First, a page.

Waterflooding is the most widely used secondary recovery concept in the oil industry. Once embarked on, it becomes vital to assure the proper planning and execution of a project. There are multiple examples of things that can go wrong if the project is not properly designed, and/or if the practices and standards are not adhered to. These include loss of injectivity, out-of-zone injection, early water breakthrough, loss of reservoir containment, significant CAPEX/OPEX overruns, injector-producer shortcircuiting, reservoir souring and scaling issues etc. Understanding of formation damage is one of the overarching themes in a waterflood project. It requires an integrated multi-disciplinary approach to conclude on an optimum design and strategy. Some of the issues that need to be addressed in the first place are: - matrix of fractured regime; - injectivity decline and necessary water quality specifications; - fracture growth over time and its impact on sweep; - risk of out-of-zone injection and loss of reservoir containment.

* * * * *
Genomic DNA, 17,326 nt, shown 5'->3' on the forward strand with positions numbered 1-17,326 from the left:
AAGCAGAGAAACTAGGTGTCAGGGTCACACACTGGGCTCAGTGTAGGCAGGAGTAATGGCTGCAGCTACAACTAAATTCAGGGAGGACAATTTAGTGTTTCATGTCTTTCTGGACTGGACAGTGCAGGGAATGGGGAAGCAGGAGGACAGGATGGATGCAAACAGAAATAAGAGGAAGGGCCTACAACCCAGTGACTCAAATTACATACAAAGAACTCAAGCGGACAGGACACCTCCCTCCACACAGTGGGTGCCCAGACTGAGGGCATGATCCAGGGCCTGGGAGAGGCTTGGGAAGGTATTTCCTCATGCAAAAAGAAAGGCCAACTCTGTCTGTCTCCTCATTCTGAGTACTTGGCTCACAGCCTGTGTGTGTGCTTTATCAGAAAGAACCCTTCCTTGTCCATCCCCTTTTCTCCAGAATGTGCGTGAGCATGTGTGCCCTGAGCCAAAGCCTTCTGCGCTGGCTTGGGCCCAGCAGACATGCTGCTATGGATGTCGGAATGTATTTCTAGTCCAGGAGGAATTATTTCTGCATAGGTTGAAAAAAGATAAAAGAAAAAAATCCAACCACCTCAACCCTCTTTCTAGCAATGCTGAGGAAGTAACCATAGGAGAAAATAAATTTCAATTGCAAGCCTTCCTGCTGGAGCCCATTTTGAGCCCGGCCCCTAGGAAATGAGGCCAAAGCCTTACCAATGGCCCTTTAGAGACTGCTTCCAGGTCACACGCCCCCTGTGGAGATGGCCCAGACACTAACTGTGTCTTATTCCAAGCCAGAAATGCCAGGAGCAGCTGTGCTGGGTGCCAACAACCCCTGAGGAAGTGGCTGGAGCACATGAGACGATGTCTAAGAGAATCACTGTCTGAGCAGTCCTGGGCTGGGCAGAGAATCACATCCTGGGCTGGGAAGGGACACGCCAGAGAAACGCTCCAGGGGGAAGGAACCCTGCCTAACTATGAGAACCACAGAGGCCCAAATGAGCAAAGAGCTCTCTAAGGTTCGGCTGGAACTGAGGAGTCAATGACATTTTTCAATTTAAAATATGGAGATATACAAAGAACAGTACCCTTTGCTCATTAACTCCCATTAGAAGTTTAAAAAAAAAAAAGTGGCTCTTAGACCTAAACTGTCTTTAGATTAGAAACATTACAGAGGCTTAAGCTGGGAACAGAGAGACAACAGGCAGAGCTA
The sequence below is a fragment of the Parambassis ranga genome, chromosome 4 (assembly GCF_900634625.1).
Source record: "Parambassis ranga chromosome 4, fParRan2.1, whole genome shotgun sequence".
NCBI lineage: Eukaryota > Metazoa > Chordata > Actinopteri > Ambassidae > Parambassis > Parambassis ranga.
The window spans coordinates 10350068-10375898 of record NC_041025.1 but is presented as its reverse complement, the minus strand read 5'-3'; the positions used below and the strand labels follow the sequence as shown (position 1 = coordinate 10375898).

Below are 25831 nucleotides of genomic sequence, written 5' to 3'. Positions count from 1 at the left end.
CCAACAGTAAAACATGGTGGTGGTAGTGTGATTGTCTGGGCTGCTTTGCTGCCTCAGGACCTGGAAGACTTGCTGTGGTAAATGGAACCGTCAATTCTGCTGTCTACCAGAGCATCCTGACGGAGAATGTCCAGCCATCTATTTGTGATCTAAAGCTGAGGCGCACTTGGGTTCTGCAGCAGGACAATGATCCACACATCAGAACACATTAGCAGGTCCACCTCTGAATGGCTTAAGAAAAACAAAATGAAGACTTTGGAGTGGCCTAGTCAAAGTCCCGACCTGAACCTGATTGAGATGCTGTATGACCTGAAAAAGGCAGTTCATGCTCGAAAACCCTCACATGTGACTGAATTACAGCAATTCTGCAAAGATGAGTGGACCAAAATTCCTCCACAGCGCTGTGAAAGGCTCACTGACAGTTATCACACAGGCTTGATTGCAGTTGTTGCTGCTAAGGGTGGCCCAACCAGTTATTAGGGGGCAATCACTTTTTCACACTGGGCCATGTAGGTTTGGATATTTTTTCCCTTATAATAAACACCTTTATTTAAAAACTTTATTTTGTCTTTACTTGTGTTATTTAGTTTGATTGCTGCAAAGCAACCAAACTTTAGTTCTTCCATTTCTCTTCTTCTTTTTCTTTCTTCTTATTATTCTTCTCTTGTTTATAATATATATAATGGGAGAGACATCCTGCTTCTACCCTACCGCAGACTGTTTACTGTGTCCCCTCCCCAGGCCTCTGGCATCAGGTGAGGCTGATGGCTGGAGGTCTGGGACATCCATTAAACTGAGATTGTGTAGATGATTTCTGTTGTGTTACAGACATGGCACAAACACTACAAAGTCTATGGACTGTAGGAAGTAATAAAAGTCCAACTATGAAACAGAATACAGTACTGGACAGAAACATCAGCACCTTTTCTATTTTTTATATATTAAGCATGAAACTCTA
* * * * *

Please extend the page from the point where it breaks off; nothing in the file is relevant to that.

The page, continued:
Realising the magnitude of these questions, Shell has developed a suite of tools to tackle these issues and help in adequate designing and optimization of waterfloods. They include:
ASCET (Actual and Simulated Coreflood Evaluation Tool). On-site coreflood tests at real-life conditions, measuring formation impairment as function of water quality.
FORDAM (FORmation DAMage) software. Estimation of injectivity decline when no ASCET tests are available.
PWRI-FRAC (Produced Water Re-Injection FRACture modelling). Quantification of fracture growth as a function of water quality and injection rate.
FRAC-IT (FRACture IT). Model the impact of fracture growth. Assess risk of out-of-zone injection and impact on sweep.
Utilising these tools helps make informed waterflood decisions, improve water management, reduce (or eliminate) water disposal, lower environmental impact, avoid unnecessary CAPEX/OPEX.